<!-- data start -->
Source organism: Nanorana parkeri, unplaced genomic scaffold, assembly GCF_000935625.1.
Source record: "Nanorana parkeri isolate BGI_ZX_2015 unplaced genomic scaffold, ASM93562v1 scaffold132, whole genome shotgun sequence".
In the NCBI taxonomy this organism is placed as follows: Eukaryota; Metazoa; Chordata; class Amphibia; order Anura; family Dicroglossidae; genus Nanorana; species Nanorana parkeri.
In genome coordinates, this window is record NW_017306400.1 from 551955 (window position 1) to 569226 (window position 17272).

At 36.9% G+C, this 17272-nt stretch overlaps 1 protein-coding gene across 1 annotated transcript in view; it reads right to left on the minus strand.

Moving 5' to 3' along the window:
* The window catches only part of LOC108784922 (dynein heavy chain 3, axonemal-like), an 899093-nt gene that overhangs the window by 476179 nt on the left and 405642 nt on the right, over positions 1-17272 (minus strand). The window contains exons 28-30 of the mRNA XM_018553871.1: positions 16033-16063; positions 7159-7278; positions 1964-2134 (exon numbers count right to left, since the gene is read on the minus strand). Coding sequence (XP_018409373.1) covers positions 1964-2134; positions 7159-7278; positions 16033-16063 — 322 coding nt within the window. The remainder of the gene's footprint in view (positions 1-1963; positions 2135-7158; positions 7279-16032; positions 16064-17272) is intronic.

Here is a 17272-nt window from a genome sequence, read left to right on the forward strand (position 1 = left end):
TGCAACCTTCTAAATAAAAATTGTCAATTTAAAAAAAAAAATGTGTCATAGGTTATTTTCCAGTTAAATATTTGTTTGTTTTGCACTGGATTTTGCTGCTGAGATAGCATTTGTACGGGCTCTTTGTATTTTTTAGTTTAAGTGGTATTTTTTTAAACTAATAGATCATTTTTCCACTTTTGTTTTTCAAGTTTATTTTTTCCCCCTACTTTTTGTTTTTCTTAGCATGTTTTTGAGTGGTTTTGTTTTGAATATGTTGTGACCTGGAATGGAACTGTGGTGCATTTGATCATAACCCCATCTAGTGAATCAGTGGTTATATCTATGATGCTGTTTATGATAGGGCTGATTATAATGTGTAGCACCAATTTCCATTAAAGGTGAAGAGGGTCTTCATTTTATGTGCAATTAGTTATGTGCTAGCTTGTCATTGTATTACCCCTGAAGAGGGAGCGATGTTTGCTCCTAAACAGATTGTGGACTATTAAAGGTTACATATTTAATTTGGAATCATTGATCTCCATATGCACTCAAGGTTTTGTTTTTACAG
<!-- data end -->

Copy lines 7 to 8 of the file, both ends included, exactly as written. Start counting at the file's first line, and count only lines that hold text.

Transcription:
* The window catches only part of LOC108784922 (dynein heavy chain 3, axonemal-like), an 899093-nt gene that overhangs the window by 476179 nt on the left and 405642 nt on the right, over positions 1-17272 (minus strand). The window contains exons 28-30 of the mRNA XM_018553871.1: positions 16033-16063; positions 7159-7278; positions 1964-2134 (exon numbers count right to left, since the gene is read on the minus strand). Coding sequence (XP_018409373.1) covers positions 1964-2134; positions 7159-7278; positions 16033-16063 — 322 coding nt within the window. The remainder of the gene's footprint in view (positions 1-1963; positions 2135-7158; positions 7279-16032; positions 16064-17272) is intronic.

Here is a 17272-nt window from a genome sequence, read left to right on the forward strand (position 1 = left end):